He interrupted my thoughts.
It seems silly to say it now and I’m a little ashamed, but it’s the truth.
It pissed me off.
I had just popped out of the office, was only for taking a ten minute break or so. I had grabbed coffee and was sitting on the bench by the river.
I had obviously seen him sitting there, I’m not blind, but I paid him no heed. I wasn’t for sitting there long, just long enough to clear my head after a particularly arduous meeting.
But he interrupted my thoughts.
“They’re tearing down my home today,” he said.
To be honest, I didn’t listen to what he said and had to ask him to repeat himself. Which he did.
“They’re tearing down my home today.”
What do you say to that!?
I just pulled a strange smile-grimace look and tutted before ending the engagement with a sip of my coffee. My still-scalding hot coffee, which burnt my tongue. Still feels funny even now.
I assumed the man was either an alco or was half-demented. Maybe fully demented.
In that moment of silence scraps of thoughts blew through my mind; did he know where he was? Did he think he knew me? Is it wrong to leave a man with dementia alone on a bench? Who do I phone for help? Why is there no one else here to help? Why did he have to talk to me? If only the meeting had been shorted.
My tongue feels furry.
He was dishevelled.
That’s a good word for him.
I guessed him to be in his eighties. His face was lined with age, you know the type of face where the lines exaggerate the features? The bags under his eyes hung so heavily they pulled his lids down exposing the red lining. Deep furrows ran from each corner of his nose around his mouth leaving his cheeks sagging. All in all, it looked as though the skin had been hung on his face in a hurry and not quite fitted right. The joy of age, I suppose.
Thin wisps of grey hair had been matted over a well balded head and their ends danced gayly in the breeze.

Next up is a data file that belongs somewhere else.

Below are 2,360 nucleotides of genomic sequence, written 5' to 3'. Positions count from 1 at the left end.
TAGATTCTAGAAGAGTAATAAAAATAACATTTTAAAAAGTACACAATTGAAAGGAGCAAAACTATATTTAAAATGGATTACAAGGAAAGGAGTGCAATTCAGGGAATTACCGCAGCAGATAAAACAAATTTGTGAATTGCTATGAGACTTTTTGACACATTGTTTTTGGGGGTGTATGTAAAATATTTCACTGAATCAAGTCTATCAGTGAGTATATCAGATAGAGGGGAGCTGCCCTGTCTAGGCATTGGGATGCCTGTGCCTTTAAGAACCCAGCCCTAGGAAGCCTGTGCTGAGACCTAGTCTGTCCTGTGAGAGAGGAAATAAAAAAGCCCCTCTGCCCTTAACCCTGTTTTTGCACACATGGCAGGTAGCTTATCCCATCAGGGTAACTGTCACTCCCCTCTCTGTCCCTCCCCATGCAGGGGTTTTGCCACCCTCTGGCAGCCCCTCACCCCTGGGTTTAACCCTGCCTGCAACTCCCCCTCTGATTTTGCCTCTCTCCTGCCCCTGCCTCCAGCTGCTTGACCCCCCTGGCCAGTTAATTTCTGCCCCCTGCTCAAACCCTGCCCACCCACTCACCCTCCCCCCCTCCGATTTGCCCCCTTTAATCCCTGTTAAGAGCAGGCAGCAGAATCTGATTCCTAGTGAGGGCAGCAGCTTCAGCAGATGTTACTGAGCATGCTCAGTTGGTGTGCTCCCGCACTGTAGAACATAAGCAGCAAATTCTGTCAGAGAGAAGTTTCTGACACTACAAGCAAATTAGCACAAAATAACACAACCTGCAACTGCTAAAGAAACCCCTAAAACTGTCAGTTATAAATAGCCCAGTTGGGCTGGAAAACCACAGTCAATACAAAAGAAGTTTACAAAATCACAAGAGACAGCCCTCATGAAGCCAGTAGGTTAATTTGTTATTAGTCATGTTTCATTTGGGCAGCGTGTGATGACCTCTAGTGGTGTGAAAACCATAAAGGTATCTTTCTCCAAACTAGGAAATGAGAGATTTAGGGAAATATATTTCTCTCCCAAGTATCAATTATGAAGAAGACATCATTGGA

He wore a heavy green overcoat. An old overcoat. It was much too big for him and fitted him about as well as his face did.
I’m not sure why I’m describing him so much. It’s not really important.
But alcoholic or demented, those were the options in my mind.
“See,” he said and pointed a gnarled finger to the water.
Demented, I thought immediately until, with a little shame, I realised that he was pointing at the scaffolded building on the far bank.
I knew that building. It had jarred so awkwardly against the it’s neighbours that it was hard to miss. It was an ugly old apartment block, not a particularly tall one, clad in bands of crumbling once-beige-turned-grey plaster. Each band was separated by rows of panel glass that seemed to suck the light from the air into the abyss behind them.
Ugly was the word. And dreary.
Not like the modern sisters that had sprang up on either side, with their inviting balconies and reflective windows.
“That was my home,” the man said, “and it’s gone.”
He sighed heavily and let his arm drop to his side, padded by the loose layers of coat.
I didn’t know what to say.
“The new building will be nice,” I offered apologetically.
I had seen the proposal for the new building in the newspaper, it looked amazing! Although computer generated mock ups usually do.
“That’s my home,” is all he said in return.
I nodded mutely and took another, this time trepid, sip of coffee.
I remember glancing at my watch thinking I would need to head back soon. At this point the thought of the office was more of a comfort.
“I was born there,” he said obliviously, “it’s been my life. A life spent in 4B.”
He stopped there and looked off at the masked building again.
“And now the scaffolding has it.”
I thought this my chance to make my escape and gently slapped a hand on my thigh but the old man continued.